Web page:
One of the big changes in my life is traveling. Not something I had a whole lot of interest in when I was younger, career oriented and raising a family, now it’s become a passion.

      I’m also loving learning about history by visiting the places where those events occurred.

      I have been a cellphone (really smartphone) household for years and cut the cable TV bundle and use a cable only for internet.

      And as far as MOYL is concerned, if you just played the music and didn’t combine it with personalities that were known and loved in your local area, you didn’t fully enjoy the benefits of what this format could deliver.

      Thanks for stopping by the blog today. -DT



    In a lot of markets, the Baby Boomer market is under-served due to automation and (to a lesser degree) satellite-delivered programming. There may be an oldies signal, but it’s almost exclusively music with no personality, or at best a disc jockey in a distant city who cannot possibly relate to the local audience.

    We Boomers grew up listening to stations that employed witty, well-spoken professionals who could relate to us, their audiences. Where are the new generation of people like Cousin Brucie, Dick Biondi, Gary Owens, Rick Dees? Our generation tuned in originally for the hits, but often we could choose from at least two or three stations that all played the same music; it was the air personality who determined dial position in every daypart. Without an entertaining “master of ceremonies” presenting the music, we might as well just listen to our oldies collections — and sadly, many of us do just that.

    Liked by 1 person

  7. Oldies is one of those formats where you do need personalities to really make it click. But, they can be voice tracked. It’s always been about what you say, rather than how it gets there. A voice tracked station CAN sound live. The problem is, as I’ve said before, certain major companies do NOT allow their employees time to do it correctly.

    Liked by 1 person

    • The Smooth Jazz format I put on the air in Ocean City, MD was voice tracked BUT the personalities were excellent at knowing what was coming up and it was always very timely, PLUS they fed us local cuts for our station’s use only that were freshened weekly about people, places and events in our area. Combined with a local news team and a PD that worked in local SJ artists/songs and we were very in tuned with our audience and coverage area.

      We also brought the satellite people to town to appear at key events.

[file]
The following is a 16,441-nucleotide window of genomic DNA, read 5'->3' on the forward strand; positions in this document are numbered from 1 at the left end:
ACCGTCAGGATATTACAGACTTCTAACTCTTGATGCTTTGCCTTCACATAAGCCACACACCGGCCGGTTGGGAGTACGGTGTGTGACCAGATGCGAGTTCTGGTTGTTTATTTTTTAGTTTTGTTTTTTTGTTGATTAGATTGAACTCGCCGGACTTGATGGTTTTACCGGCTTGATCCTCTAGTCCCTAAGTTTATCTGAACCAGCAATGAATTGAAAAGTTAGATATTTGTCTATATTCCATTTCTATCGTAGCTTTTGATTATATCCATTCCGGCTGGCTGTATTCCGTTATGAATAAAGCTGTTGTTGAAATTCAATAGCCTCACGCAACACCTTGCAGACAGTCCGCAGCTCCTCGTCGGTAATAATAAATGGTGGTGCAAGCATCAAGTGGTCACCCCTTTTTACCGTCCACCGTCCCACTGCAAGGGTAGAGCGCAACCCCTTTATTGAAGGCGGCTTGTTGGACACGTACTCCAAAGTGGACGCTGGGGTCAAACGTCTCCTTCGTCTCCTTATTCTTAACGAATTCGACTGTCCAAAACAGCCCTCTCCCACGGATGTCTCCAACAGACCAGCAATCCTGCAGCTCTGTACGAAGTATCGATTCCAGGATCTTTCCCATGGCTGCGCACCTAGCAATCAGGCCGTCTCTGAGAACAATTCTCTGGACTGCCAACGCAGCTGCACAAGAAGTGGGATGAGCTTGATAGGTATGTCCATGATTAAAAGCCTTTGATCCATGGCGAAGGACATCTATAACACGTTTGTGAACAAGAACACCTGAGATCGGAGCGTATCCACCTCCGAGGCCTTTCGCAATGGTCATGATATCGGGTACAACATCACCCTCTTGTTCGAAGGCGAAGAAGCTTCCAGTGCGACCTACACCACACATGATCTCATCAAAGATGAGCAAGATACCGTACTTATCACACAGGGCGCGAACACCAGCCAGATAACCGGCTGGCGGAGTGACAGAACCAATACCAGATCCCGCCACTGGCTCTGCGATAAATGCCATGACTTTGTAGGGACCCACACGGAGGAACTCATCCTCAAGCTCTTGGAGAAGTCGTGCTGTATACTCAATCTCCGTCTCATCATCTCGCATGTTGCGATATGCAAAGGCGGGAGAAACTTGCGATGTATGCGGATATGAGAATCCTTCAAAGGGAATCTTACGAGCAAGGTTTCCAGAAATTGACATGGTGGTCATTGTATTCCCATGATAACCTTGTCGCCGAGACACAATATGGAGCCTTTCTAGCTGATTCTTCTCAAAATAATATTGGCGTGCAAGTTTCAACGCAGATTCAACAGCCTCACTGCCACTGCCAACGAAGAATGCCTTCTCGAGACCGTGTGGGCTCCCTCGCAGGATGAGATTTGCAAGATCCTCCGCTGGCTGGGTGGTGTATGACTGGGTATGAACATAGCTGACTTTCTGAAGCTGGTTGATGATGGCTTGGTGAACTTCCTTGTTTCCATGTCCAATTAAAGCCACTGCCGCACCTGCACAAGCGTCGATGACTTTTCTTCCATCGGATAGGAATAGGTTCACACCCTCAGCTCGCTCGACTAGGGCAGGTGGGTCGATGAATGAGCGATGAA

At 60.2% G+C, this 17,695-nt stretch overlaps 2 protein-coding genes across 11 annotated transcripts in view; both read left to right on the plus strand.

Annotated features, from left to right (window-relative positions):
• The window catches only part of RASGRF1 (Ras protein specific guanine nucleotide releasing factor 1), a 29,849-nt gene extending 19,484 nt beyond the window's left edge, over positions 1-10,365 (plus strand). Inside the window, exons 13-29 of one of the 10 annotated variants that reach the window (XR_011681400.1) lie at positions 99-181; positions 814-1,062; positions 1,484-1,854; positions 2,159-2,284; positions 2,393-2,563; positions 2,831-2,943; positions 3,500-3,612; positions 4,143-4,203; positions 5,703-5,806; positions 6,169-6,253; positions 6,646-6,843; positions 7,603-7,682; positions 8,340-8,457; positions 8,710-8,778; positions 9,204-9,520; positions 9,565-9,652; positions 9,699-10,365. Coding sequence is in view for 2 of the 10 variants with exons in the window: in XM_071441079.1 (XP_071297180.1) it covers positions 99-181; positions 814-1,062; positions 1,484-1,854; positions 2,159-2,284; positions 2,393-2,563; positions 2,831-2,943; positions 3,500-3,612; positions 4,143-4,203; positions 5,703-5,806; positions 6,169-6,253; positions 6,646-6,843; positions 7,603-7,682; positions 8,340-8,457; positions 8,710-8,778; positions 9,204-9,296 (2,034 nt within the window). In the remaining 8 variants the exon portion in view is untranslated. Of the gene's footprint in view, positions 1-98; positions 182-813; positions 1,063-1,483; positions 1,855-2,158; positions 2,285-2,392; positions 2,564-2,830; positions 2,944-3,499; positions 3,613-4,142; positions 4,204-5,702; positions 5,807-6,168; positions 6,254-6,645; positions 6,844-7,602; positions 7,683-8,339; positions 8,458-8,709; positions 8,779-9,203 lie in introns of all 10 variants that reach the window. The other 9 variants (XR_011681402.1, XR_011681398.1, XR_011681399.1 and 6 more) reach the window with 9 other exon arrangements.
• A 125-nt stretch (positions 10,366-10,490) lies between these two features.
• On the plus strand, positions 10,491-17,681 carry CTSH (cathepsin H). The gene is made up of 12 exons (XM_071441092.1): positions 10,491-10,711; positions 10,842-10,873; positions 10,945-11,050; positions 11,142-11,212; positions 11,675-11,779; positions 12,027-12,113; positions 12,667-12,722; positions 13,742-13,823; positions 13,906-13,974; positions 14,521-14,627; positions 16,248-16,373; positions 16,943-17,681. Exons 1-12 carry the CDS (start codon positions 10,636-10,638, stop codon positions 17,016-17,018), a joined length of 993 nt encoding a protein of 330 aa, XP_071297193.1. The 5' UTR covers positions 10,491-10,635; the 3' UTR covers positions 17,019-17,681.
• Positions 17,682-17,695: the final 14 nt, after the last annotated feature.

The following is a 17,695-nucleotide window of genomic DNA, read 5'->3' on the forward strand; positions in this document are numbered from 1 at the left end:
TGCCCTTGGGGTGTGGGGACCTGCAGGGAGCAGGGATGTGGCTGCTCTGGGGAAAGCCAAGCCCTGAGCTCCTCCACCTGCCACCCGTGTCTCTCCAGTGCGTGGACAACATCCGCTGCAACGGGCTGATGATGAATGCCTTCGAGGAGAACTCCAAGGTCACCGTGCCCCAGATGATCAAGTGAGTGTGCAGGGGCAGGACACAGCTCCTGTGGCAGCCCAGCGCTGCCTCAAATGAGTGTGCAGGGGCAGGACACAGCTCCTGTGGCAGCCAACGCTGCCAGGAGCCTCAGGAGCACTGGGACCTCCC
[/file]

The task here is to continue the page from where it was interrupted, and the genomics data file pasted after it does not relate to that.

I agree Kevin that it’s possible to do but it’s not plug it into the bird and walk away. It takes people who will dedicate themselves to the presentation and are given the time to do just that.


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  9. Damon Collins’ perspective is clearly understood, it’s precisely what I’ve been told ad infinitum for decades. I keep asking, “at the very least why haven’t agencies changed their target demo to 35-64?”

    CBS TV is ridiculed by many as being a geezer network. Most of their shows have older appeal. And they are the most watched of the big 4. AND, I think they are monetizing quite well.

    And, Dick, I imagine your answer will be “they need better training,” but I’ll ask anyway, WHY is is “impossible” to sell a 49 plus audience?

    Liked by 1 person

    • Because to create advertisers for the 49+ age audience, you actually have to SELL your radio station’s programming. This is not a format for order takers.


      • Kevin Fodor

        Very well put, Dick. Especially when now the push is on to automate the sales process (to, most likely, eliminate many sales people). But, you are correct in that IF sales people were taught anything other than conventional wisdom and what agency people want to hear, perhaps an outcome might be different.

        Liked by 1 person

  10. Until advertisers are using radio to reach 55+, all the good words are in vain. There is an age where most people have their “stuff” and aren’t buying housefuls of furniture and household goods. Yes, to be sure, there are discretionary purchases but then, what’s the cost per sale?
    Pharmaceuticals are out for radio because of the long disclaimers required. You can do that with TV by showing the happy older couple walking and participating in activities while the disclaimers are going. We have another problem—every boomer isn’t wealthy. A frighteneing number have nothing saved for retirement, and that social security check isn’t much.

    If we’re going to do oldies on major signals (or even . minor ones), our work is cut out for us.

    Liked by 1 person